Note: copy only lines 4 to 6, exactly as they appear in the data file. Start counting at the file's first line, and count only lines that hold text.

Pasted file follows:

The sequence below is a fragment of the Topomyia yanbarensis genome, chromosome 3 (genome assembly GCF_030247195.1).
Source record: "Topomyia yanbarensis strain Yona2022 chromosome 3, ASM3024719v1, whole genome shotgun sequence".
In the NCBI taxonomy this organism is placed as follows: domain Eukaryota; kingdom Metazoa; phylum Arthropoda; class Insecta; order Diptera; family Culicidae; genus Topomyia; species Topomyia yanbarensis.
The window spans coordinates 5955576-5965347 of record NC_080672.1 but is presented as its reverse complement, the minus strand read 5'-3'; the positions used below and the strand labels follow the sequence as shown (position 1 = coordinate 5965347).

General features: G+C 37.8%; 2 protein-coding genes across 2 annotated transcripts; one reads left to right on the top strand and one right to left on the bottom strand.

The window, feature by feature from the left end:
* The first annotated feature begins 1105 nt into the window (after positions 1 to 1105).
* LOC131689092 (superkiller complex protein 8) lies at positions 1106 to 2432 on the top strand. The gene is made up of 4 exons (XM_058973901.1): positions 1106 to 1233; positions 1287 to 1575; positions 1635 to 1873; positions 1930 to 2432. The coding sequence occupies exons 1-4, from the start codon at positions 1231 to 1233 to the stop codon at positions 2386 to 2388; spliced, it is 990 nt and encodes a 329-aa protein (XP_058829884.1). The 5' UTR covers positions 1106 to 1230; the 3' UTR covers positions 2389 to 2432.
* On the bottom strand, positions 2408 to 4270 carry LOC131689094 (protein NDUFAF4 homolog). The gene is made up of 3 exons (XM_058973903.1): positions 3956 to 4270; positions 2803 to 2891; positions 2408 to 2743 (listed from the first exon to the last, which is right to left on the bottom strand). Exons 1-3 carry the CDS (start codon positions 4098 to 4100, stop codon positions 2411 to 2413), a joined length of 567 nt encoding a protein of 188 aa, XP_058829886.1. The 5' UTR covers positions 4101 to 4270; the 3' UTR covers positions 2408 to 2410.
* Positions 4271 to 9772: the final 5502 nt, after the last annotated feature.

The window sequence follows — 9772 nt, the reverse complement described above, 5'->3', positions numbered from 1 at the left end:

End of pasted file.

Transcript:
The window spans coordinates 5955576-5965347 of record NC_080672.1 but is presented as its reverse complement, the minus strand read 5'-3'; the positions used below and the strand labels follow the sequence as shown (position 1 = coordinate 5965347).

General features: G+C 37.8%; 2 protein-coding genes across 2 annotated transcripts; one reads left to right on the top strand and one right to left on the bottom strand.

The window, feature by feature from the left end: